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The Twaddell protest camp has cost the city of Belfast over £20,000.00 but that’s nothing compared to what is has cost the neighborhood. Residents have to deal with ongoing gridlock, trash, and protests all the time. It is an illegal camp that has been squatted in for years by loyalists and Orange Order members to put pressure on the city to allow their traditional parade routes to return. It doesn’t matter to them that the neighborhood doesn’t want them. It doesn’t matter to them that their route caused great strife and violence when it was allowed. They don’t even realize or appreciate that the very existence of the camp is a continuing example of the traditional ties that Loyalists and the Orange Order have always had with the government and the police.

The truth is that if the camp was populated with Nationalists, it would not have survived more than a day or two. Everyone in it would have been labeled a dissident and arrested within hours. The same would be true if the land had been taken over by refugees, the homeless, or Travelers. All the flags and banners would have been torn down, everyone thrown in jail, and life would have continued on as usual with very little interruption. Instead, this eyesore of a camp has been allowed to continue its nightly and weekly disruptions for over 1,000 days while costing the city and its citizens millions.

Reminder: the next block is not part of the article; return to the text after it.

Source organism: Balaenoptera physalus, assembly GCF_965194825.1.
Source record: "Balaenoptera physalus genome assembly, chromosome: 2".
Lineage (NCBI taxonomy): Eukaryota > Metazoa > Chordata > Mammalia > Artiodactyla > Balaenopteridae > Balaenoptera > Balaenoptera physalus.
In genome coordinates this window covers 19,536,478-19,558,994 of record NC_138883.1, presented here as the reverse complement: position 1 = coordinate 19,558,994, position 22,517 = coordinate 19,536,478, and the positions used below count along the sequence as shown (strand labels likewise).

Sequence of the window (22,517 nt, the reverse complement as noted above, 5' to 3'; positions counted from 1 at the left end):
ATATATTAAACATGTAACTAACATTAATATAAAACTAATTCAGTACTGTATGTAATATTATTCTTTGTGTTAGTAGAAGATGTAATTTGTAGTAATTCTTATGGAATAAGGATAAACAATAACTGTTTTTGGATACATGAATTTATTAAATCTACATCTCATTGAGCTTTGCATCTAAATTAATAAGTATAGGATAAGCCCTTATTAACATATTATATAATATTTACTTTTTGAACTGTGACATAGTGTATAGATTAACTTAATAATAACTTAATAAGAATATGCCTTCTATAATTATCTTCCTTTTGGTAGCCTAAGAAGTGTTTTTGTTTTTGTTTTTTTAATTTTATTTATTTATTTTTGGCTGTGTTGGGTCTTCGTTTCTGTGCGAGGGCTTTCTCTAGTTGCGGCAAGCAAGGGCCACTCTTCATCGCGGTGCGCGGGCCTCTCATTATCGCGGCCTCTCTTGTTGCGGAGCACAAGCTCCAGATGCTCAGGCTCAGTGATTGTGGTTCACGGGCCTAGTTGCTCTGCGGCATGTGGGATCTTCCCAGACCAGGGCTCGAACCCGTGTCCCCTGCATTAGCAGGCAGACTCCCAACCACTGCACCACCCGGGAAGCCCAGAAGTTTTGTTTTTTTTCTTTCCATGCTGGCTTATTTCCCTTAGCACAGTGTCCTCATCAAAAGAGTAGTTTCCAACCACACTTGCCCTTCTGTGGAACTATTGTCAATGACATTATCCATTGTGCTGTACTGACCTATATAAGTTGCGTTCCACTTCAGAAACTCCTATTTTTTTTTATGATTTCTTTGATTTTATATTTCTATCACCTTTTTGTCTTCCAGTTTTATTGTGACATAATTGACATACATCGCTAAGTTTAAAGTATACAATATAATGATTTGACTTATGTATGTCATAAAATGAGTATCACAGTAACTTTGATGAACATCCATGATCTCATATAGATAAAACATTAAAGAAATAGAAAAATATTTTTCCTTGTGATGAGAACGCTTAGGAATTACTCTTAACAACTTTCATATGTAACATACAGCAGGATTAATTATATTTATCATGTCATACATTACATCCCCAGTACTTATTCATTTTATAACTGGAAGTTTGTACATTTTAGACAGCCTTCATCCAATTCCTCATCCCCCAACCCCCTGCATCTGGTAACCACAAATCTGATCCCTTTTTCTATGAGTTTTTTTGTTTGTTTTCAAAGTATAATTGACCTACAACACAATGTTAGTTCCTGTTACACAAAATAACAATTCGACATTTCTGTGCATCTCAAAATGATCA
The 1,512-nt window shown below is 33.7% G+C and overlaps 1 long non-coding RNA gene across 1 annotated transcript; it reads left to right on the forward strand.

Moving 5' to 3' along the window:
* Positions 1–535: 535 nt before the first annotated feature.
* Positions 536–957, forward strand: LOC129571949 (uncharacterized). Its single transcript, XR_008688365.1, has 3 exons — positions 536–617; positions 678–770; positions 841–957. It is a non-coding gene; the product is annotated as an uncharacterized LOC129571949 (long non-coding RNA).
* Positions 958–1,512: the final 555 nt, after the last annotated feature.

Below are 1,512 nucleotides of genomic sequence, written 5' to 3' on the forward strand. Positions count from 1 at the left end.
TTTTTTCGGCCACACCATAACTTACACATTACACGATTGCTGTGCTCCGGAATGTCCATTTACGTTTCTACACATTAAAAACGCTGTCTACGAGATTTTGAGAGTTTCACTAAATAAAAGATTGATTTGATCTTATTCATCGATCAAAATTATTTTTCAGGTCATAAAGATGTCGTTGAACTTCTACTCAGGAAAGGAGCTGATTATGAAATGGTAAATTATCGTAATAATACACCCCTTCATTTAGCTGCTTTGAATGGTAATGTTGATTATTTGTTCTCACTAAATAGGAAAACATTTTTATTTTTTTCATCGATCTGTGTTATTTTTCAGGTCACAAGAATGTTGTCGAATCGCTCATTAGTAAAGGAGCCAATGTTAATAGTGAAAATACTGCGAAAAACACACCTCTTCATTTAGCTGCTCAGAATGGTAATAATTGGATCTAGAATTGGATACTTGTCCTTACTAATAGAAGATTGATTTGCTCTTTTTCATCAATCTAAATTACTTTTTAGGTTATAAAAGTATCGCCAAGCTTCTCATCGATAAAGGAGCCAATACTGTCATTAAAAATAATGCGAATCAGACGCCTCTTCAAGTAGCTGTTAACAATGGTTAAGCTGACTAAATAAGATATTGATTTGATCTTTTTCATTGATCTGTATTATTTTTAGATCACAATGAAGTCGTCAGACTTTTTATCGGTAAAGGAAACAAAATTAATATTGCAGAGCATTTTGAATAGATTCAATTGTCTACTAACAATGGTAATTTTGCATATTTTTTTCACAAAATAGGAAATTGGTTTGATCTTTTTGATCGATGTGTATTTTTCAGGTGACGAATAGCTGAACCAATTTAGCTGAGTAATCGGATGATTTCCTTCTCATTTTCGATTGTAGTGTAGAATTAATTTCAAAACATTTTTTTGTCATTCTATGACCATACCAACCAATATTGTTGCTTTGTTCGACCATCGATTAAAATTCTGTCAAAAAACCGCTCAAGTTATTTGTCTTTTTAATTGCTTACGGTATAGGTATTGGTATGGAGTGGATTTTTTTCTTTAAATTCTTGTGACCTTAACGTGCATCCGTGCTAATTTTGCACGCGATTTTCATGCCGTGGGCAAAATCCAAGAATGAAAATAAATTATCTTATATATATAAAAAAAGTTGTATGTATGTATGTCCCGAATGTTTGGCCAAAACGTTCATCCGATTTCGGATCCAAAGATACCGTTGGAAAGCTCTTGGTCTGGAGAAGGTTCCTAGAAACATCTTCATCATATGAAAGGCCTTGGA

So the next time you hear someone complaining about how their culture or their heritage is being stripped away in the North, just point to Twaddell to counter their argument. The bonfires that threaten people, homes, hospitals, and the city itself are not restricted, even when they’re packed with tires and decorated with sectarian graffiti and political or religious effigies. The Orange Order still gets to march and parade all over the city with sectarian slogans, paramilitary banners, and confederate flags. They still frequently benefit from their traditional partnership with politicians and police and are well protected by those ties. Don’t buy into the sob story of a heritage lost – because it is still going strong.

In the grand scheme of things, a block or two means nothing. It’s time for the Orange Order to see that everyone on all sides has sacrificed something to maintain a relative peace and a barely altered route is a small price to pay for the freedom to do what they do. It’s time to go home and stop unnecessary conflicts. If there’s one thing this brutal year has taught us it’s that humans can no longer afford to tolerate those who would use tradition as an excuse for aggression, intimidation, or superiority for one second longer, no matter where we live. We all need to get involved. It’s time to bridge the gaps, not allow them to get wider. We must put pressure on our leaders to stop accepting the excuse of tradition as justification for ongoing and increasing problems. We need to force them to act, to disavow discrimination wholeheartedly,  and we need to make some new traditions that involve every community equally before all hope for peace is lost for good.

We don’t have to do as others have done before us and we can do better. It’s time for the quiet consent of the past to become the strong catalyst of change for the future. The world is unbalanced and it will take people from every race, community, and creed generations to put it right again. Start now because everything is getting worse and this center cannot hold. The future is uncertain, but it can certainly be brighter than the bonfires of the present.

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One thought on “Tradition

  1. BampotsUtd.wordpress.com says:

    Reblogged this on Bampots Utd.